The uphill climb to treat Alzheimer’s disease got even steeper yesterday. Drugs from Eli Lilly and a Roche subsidiary disappointed in a highly anticipated trial that averaged up to five years. The results were “really crushing,” principal investigator Dr. Randall Bateman told the NYT. Neither of the drugs slowed cognitive decline in the 104 trial participants who took medication.  The participants all have a rare genetic mutation that essentially guarantees they’ll develop Alzheimer’s in their 30s–50s.  After the trial, Bateman admitted there is no way to treat patients with the mutation. His team doesn’t have a quick way to notify the volunteers of the results, either.  Scientists will keep trying. In October, Biogen shocked the medical community by reviving aducanumab, an Alzheimer’s drug it had shelved months earlier. The next step is submitting the treatment for regulatory approval. 

Zoom out: In 2018, Alzheimer’s affected about 5.7 million people in the U.S. Current treatments only ease symptoms temporarily; they do not slow memory loss or the deterioration of thinking skills.


While Brad Pitt was the toast of awards season — winning his first Oscar Sunday night for his supporting role in “Once Upon a Time in . . . Hollywood” — his ex, Angelina Jolie, has been planning to step out in an even higher-profile capacity as an advocate for humanitarian causes. Jolie just signed with WME following stints with rival agencies CAA and UTA. Sources say Jolie’s plan is to create more documentaries, books and other initiatives around the projects she cares about, including protecting refugees and education for kids in conflict zones.

Insiders say that while recent Jolie movies such as “Maleficent: Mistress of Evil” haven’t done as well as expected at the box office, she plans to continue acting. She has two films, “Eternals” and “Those Who Wish Me Dead,” set for release this year. But a source said Jolie, 44, wants to simultaneously step out in a new direction: “Angelina has been looking for a global company to support her global ambitions . . . She wants to diversify and to grow. This is all about helping Angelina create a platform to use her knowledge of international humanitarian causes . . . She has been asking, ‘How do I use my platform to get more people involved and invested in the causes?’ The discussions have been about documentaries, events, speeches, books, cause-driven movies.”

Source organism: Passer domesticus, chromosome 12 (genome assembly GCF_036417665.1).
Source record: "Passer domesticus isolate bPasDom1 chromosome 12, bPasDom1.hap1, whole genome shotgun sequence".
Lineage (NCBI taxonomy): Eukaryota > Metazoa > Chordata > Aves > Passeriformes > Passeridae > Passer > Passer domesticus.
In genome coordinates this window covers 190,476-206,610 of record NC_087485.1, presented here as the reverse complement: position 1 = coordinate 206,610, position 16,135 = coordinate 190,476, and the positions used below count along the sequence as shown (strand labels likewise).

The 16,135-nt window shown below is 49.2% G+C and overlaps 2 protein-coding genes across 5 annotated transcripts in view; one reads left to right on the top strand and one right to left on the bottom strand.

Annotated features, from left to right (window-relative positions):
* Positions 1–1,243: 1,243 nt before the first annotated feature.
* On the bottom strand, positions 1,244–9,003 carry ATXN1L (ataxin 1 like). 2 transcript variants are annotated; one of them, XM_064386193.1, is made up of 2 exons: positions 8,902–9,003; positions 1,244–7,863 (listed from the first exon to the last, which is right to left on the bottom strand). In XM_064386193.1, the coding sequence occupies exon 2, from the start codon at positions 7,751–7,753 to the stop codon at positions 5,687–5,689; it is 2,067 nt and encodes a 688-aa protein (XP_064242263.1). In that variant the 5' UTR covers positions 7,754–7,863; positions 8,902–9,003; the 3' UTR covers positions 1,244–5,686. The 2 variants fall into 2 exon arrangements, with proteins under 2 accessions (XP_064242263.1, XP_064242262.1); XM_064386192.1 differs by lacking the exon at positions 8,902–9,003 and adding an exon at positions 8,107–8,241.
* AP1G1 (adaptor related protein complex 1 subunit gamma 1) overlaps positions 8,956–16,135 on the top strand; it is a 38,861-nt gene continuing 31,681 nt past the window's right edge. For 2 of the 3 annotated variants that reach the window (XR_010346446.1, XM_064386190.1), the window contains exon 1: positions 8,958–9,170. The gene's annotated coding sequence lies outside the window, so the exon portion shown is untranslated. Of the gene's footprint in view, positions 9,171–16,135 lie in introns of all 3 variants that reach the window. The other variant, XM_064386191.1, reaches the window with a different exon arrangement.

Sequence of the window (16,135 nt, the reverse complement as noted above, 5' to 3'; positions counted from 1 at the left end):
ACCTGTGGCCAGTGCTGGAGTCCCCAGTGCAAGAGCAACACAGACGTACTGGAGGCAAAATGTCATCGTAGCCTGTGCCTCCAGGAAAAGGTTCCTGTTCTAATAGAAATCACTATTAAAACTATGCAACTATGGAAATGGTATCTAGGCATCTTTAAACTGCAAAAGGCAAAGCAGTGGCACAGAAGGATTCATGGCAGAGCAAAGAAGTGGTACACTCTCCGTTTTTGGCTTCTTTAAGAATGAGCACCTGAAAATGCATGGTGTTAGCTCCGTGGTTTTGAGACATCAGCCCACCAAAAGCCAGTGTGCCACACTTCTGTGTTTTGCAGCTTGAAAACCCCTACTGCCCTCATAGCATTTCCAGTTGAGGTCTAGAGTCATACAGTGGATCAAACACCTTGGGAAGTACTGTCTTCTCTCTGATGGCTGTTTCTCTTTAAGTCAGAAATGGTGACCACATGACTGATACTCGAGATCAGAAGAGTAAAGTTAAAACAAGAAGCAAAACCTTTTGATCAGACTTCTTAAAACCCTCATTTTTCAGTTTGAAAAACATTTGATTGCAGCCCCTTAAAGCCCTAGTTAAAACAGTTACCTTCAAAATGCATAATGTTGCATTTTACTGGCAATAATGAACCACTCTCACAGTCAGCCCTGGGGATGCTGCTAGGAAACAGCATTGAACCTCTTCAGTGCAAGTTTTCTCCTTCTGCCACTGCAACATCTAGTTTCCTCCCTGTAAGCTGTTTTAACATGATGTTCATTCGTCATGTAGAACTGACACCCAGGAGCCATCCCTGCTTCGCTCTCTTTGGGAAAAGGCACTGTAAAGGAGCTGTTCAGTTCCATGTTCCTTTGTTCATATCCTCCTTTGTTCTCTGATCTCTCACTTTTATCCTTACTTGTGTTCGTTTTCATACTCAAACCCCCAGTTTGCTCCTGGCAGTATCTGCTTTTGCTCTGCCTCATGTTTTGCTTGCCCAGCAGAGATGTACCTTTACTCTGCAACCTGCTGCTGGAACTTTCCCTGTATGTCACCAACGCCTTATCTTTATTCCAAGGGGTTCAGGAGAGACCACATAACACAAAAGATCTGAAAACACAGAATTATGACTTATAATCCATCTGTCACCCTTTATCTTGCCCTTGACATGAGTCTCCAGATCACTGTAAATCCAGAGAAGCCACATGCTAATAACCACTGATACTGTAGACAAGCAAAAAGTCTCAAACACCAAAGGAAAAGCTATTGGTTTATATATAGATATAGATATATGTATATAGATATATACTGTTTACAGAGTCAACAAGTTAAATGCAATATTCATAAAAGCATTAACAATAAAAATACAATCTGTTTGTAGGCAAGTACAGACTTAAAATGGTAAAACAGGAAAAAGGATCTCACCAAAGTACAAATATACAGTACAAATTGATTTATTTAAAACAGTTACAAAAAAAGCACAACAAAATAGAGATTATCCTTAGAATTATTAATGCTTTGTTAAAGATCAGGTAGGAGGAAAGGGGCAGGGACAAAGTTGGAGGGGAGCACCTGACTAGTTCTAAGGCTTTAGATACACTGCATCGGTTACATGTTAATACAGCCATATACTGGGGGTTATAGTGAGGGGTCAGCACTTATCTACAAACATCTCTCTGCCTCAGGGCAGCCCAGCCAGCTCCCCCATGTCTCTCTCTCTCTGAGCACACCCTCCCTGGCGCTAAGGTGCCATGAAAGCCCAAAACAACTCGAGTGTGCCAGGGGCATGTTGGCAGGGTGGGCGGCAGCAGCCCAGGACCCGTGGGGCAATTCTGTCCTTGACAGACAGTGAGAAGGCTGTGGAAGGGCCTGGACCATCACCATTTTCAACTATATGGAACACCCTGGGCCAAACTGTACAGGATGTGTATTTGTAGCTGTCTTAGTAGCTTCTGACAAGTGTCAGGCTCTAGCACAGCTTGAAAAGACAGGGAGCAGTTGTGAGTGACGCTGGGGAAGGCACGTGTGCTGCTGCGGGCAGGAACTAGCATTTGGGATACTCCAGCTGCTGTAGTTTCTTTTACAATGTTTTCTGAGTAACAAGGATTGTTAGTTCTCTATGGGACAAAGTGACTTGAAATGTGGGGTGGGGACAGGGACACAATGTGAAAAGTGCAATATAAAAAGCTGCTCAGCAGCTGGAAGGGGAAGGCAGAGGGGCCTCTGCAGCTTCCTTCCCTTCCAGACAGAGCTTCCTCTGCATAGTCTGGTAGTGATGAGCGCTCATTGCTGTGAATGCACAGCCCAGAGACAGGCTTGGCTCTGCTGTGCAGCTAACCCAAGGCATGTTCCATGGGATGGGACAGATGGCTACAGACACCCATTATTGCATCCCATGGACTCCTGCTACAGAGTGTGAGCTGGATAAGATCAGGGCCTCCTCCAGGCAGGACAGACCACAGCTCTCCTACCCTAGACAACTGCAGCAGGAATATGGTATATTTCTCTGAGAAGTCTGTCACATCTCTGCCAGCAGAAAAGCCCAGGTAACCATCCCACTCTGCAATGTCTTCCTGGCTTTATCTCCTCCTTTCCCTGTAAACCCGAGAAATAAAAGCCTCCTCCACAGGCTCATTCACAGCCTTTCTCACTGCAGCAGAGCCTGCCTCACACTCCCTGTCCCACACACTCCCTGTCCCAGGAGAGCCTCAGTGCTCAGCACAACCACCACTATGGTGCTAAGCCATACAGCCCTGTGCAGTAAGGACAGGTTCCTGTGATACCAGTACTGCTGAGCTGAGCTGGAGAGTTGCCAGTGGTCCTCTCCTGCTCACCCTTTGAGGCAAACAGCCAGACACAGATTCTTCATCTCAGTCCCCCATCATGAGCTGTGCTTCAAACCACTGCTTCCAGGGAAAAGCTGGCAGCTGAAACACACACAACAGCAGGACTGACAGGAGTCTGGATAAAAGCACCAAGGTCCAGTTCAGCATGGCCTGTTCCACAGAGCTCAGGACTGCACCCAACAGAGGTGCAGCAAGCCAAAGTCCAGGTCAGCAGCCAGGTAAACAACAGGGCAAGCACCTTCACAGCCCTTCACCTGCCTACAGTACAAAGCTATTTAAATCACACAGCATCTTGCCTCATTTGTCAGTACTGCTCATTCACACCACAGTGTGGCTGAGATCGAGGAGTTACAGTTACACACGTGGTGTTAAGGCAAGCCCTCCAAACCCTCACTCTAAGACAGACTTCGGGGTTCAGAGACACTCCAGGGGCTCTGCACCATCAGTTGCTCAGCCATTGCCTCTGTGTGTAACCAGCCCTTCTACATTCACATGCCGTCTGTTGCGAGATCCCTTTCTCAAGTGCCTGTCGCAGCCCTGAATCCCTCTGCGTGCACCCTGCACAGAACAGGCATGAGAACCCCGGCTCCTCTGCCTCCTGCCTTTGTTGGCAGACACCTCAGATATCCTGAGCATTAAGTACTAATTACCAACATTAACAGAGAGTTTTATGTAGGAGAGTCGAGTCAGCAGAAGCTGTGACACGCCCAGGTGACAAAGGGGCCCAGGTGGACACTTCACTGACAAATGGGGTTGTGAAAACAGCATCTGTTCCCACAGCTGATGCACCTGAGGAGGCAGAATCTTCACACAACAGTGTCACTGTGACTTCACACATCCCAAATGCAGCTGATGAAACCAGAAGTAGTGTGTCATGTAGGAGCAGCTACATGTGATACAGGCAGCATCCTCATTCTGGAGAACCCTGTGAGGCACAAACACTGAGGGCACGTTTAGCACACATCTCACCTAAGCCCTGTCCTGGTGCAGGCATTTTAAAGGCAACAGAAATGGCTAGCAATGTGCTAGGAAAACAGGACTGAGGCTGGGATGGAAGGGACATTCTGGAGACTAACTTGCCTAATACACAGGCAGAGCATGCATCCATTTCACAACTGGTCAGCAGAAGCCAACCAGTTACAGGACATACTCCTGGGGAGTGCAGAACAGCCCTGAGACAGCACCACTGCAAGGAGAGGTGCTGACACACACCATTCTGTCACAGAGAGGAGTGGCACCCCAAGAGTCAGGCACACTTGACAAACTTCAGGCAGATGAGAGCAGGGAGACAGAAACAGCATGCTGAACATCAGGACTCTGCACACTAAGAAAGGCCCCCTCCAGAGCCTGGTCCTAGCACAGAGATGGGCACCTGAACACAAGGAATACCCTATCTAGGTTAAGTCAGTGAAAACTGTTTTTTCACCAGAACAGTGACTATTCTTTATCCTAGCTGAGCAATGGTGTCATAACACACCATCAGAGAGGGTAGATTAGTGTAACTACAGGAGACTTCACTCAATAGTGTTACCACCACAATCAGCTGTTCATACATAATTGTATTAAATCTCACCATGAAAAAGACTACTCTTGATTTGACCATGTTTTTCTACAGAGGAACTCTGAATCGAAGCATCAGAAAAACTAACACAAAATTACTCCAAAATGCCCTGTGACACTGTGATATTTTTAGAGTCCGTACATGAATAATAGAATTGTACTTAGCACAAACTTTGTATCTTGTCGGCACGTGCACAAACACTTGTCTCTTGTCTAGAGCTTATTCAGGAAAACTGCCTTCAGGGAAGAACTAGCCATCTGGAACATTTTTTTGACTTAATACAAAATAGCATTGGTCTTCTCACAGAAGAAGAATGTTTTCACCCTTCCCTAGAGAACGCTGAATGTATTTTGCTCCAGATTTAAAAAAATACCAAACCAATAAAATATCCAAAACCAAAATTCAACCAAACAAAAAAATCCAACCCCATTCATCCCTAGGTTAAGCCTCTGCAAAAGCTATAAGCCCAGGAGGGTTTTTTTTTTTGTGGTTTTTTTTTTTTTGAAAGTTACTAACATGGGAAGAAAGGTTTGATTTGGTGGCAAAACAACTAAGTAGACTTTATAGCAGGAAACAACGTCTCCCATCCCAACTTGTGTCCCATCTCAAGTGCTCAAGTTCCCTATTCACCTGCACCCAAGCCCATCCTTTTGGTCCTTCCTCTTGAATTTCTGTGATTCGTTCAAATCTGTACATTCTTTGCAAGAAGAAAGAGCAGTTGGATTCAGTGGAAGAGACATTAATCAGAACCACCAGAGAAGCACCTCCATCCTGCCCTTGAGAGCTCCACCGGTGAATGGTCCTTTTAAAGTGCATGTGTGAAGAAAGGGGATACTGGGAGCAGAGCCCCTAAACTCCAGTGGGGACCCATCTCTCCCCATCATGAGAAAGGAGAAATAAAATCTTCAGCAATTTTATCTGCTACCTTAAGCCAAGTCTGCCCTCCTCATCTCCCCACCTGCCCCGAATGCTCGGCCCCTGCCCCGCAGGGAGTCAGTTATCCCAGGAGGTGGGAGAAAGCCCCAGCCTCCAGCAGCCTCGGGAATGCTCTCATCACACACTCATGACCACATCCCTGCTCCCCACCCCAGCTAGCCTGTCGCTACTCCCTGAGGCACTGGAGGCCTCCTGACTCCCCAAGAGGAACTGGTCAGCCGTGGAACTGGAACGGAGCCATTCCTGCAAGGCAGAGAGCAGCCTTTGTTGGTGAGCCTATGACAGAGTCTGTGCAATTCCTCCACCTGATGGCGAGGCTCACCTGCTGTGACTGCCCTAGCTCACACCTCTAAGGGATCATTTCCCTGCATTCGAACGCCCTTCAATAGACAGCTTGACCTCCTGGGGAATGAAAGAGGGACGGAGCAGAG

Has pet obsession gone too far? Treating pets as humans is increasingly common. Clothes, gourmet food, pet spas, etc. Has it gone too far?

Vote Yes or No. Send your vote to


Amish men take about 18,425 steps per day. Amish women take about 14,196. The average American adult takes about 4,000 steps per day. Only 4% of Amish are obese, compared to 31% of the general population.


In addition to being read in 50 of the United States, this LBN Examiner is currently read in 26 foreign countries per week. Here is a photo of some of our fans in Brazil sent to us by one of our loyal readers.


Richard Avedon at 61st Street and Amsterdam Avenue, New York City, May 1963.


WeWork is phasing out free beer and wine taps at its U.S. and Canada locations, Business Insider reported Monday. While WeWork Chairman Marcelo Claure has been on a cost-cutting charge for months, WeWork told BI this wasn’t a financial decision.  The company wants to keep tenants happy during work hours by adding a wider selection of beverages including cold brew, kombucha, seltzer, and cold teas.  WeWork will continue to offer booze at on-site happy hours.  “As former patrons of WeWork’s finest hops dispensers, we’ll be pouring one out tonight for the symbolic end of the OG WeWork era.” As Bisnow writes, “alcohol was once a pillar of WeWork’s identity, from bottomless-drink member parties to CEO Adam Neumann’s infamous penchant for shots of tequila.”



Lynn Jurich, the chief executive of the residential solar company Sunrun, along with 12 members of the White House staff, 3 Nobel Prize winners, over 100 Academy Award winners, 6 U.S. Senators, and over 300 Grammy Award winners.


HELP WANTED: PROMINENT ENTERTAINMENT P.R./BRANDING FIRM SEEK ENTRY LEVEL PART-TIME (FLEXIBLE HOURS) NEW BUSINESS COORDINATOR   This Award-winning firm is 35 years old and has represented: ***58 Academy Award winners ***34 Grammy Award winners ***43 New York Times best-sellers. Must be smart, extremely reliable, resourceful and hungry to learn.

Must be available to meet once a week in Playa Vista and work from home approximately ten (10) hours a week. Must live near Playa Vista AND have reliable transportation.

Must be smart, resourceful, tech-savvy, organized, and hungry to learn. A great opportunity to learn and grow within the world of media.


LBN Examiner Edited By: Aurora DeRose 

LBN Examiner Disclaimer: 1.) The LBN Examiner accepts no liability for the content of this email, or for the consequences of any actions taken on the basis of the information provided. The LBN Examiner is not associated with any commercial or political organization and is transmitted via the web for the sole benefit of its subscribers. 2.) Unfortunately, computer viruses can be transmitted via email. The recipient should check this mail and any attachments for the presence of viruses.